NAMUR.- The exhibition noli me tangere brings together six artists who question the condition and presence of the body - its gravity, its anamorphoses, its real or projected presence.
The title (Do not touch me in English) is, in the biblical story, the sentence pronounced by Jesus to Mary Magdalene when she wants to touch him to ensure his real existence. It is also a chapter of Jean-Luc Nancy's "Corpus" subtitled "Essay on the lifting of the body".
It suggests both the body that can be touched and not, and the perception that a person can have - and thus questions the perception of the visible, the sensible, the tangible and their representation in the world today.
It is also a nod to the animals who were taken to this place and who, if they had been gifted with language, could have called "do not touch me". Les Abattoirs de Bomel - the former slaughterhouses of Namur - have been transformed into a cultural center and exhibition space. It is a place that gives great importance to its former function, but the traces of which have been erased - with the exception of some important details in the signaling of the different spaces.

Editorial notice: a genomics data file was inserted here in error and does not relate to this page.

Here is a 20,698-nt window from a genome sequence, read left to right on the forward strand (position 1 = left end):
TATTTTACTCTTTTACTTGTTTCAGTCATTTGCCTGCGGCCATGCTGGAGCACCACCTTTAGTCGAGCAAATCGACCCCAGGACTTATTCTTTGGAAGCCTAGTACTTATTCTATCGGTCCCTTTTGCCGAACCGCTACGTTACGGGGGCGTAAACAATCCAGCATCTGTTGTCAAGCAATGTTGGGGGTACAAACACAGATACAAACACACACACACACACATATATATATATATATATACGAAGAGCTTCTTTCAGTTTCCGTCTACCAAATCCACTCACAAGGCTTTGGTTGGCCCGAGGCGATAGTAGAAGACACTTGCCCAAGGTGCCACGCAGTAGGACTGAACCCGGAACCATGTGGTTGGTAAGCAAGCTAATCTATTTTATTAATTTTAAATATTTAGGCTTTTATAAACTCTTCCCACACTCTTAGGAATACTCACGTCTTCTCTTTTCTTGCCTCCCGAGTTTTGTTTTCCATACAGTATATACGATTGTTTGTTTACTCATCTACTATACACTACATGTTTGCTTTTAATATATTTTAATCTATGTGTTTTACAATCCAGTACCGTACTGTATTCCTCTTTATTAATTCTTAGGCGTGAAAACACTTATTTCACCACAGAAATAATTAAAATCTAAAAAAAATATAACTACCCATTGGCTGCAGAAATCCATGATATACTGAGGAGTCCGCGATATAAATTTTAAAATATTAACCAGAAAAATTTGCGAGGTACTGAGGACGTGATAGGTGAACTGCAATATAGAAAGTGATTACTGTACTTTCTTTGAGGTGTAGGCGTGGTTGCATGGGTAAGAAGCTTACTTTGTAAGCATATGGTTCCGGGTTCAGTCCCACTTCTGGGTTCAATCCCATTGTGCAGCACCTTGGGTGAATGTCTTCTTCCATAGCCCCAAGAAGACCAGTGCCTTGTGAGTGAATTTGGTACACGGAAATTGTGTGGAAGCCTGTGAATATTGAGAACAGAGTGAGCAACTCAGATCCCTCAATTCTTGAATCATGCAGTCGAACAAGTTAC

This exhibition project was developed with the artists Lázara Rosell Albaer, Roger Ballen, Claude Cattelain, Pieter De Clercq, Nancy Moreno and Benjamin Verhoeven in close relation to the context and history of the place. The installations, paintings, videos, architectures and performative works presented in the Bomel Slaughterhouses share a certain aura and evoke Freud's 'unheimlichkeit', a disturbing and at the same time recognizable 'strangeness'.
There is a certain form of (un) physical presence in the old slaughterhouses, which remain a metaphor for a world of change, in mutation. The body (physical, digital, architectural), which is also that of a world in mutation, is depicted in the exhibition space where the massacres also took place.
Tania Nasielski, curator
With: Lázara Rosell Albaer, Roger Ballen, Claude Cattelain, Pieter De Clercq, Nancy Moreno and Benjamin Verhoeven